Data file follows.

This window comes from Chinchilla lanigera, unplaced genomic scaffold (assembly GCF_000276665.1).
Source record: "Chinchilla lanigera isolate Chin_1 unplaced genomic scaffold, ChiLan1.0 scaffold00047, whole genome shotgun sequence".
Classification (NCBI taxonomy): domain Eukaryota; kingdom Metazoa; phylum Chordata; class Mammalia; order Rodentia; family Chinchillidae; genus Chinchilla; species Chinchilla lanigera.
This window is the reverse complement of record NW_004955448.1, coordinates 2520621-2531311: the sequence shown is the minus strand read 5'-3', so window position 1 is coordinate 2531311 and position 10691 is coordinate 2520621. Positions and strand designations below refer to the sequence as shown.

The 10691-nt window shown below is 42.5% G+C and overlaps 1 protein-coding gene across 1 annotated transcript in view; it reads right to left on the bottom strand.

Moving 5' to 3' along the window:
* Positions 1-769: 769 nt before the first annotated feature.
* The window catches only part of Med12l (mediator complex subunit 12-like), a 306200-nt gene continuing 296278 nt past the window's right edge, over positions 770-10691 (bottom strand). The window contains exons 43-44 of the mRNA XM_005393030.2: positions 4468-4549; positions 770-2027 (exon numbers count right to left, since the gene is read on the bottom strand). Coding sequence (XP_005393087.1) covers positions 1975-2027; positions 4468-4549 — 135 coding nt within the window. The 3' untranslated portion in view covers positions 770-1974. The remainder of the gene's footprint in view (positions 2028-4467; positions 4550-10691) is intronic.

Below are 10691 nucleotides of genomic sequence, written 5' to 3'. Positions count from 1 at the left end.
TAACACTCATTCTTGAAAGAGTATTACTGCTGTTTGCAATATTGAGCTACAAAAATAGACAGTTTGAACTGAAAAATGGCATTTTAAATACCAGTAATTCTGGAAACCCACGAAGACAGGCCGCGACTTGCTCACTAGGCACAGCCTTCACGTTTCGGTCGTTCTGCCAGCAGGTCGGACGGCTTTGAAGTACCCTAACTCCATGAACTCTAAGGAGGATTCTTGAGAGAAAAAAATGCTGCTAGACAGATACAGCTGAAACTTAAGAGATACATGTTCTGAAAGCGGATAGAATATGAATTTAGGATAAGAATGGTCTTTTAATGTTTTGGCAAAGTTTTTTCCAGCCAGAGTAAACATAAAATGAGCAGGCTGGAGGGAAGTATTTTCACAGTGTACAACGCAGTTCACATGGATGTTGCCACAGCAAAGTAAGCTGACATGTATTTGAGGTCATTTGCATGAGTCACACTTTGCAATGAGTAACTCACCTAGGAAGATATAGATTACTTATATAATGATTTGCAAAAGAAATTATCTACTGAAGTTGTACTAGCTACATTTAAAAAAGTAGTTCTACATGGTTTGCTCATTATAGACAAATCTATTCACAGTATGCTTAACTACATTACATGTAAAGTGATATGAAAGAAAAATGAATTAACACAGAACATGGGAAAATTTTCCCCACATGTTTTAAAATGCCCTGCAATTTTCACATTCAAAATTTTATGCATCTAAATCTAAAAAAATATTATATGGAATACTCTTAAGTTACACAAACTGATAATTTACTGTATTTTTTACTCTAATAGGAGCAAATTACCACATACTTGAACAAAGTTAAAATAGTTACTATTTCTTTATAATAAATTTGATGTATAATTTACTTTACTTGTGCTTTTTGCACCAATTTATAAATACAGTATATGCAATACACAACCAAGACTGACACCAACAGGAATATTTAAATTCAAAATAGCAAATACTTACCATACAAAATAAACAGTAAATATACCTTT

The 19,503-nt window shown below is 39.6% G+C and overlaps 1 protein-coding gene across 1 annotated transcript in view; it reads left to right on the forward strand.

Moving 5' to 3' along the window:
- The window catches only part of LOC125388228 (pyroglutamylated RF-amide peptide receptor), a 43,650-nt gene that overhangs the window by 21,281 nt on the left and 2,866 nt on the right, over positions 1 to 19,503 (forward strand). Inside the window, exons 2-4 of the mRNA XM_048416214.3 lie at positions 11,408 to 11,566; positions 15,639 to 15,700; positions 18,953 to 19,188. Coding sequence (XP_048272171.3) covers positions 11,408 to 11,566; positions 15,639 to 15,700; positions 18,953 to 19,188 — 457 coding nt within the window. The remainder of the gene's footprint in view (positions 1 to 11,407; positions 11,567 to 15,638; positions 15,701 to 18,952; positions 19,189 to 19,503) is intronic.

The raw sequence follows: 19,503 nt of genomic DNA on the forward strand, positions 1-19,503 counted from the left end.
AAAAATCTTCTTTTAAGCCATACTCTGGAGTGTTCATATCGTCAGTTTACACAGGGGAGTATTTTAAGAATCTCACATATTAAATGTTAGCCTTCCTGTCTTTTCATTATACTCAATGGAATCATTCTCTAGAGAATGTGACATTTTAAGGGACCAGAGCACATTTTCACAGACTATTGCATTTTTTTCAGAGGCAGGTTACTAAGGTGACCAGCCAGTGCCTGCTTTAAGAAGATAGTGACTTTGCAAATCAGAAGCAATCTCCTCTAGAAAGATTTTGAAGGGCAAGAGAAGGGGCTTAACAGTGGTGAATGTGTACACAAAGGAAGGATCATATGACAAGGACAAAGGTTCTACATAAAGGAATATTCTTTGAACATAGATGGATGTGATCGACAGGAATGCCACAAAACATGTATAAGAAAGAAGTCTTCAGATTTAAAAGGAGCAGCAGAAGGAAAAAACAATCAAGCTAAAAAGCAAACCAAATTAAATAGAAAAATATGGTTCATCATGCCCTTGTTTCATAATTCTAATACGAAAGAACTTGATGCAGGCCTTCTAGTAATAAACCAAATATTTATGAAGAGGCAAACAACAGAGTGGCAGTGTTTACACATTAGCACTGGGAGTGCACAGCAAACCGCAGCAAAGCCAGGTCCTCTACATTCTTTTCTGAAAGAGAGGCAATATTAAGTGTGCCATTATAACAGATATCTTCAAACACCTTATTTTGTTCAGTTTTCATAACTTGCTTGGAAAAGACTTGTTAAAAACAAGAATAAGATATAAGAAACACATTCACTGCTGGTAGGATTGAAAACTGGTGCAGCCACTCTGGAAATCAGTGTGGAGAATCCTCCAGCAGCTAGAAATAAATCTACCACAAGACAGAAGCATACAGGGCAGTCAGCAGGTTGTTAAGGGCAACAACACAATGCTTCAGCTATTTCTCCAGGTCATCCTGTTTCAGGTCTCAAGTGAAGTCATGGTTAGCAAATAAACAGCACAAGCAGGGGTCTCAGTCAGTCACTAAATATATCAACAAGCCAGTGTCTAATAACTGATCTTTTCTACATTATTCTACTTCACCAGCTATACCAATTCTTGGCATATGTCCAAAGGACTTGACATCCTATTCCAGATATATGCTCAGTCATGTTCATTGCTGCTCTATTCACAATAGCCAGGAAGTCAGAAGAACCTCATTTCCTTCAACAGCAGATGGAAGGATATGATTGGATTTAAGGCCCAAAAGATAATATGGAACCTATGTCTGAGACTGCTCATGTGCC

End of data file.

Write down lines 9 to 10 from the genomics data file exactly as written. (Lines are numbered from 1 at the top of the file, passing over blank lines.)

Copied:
Below are 10691 nucleotides of genomic sequence, written 5' to 3'. Positions count from 1 at the left end.
TAACACTCATTCTTGAAAGAGTATTACTGCTGTTTGCAATATTGAGCTACAAAAATAGACAGTTTGAACTGAAAAATGGCATTTTAAATACCAGTAATTCTGGAAACCCACGAAGACAGGCCGCGACTTGCTCACTAGGCACAGCCTTCACGTTTCGGTCGTTCTGCCAGCAGGTCGGACGGCTTTGAAGTACCCTAACTCCATGAACTCTAAGGAGGATTCTTGAGAGAAAAAAATGCTGCTAGACAGATACAGCTGAAACTTAAGAGATACATGTTCTGAAAGCGGATAGAATATGAATTTAGGATAAGAATGGTCTTTTAATGTTTTGGCAAAGTTTTTTCCAGCCAGAGTAAACATAAAATGAGCAGGCTGGAGGGAAGTATTTTCACAGTGTACAACGCAGTTCACATGGATGTTGCCACAGCAAAGTAAGCTGACATGTATTTGAGGTCATTTGCATGAGTCACACTTTGCAATGAGTAACTCACCTAGGAAGATATAGATTACTTATATAATGATTTGCAAAAGAAATTATCTACTGAAGTTGTACTAGCTACATTTAAAAAAGTAGTTCTACATGGTTTGCTCATTATAGACAAATCTATTCACAGTATGCTTAACTACATTACATGTAAAGTGATATGAAAGAAAAATGAATTAACACAGAACATGGGAAAATTTTCCCCACATGTTTTAAAATGCCCTGCAATTTTCACATTCAAAATTTTATGCATCTAAATCTAAAAAAATATTATATGGAATACTCTTAAGTTACACAAACTGATAATTTACTGTATTTTTTACTCTAATAGGAGCAAATTACCACATACTTGAACAAAGTTAAAATAGTTACTATTTCTTTATAATAAATTTGATGTATAATTTACTTTACTTGTGCTTTTTGCACCAATTTATAAATACAGTATATGCAATACACAACCAAGACTGACACCAACAGGAATATTTAAATTCAAAATAGCAAATACTTACCATACAAAATAAACAGTAAATATACCTTT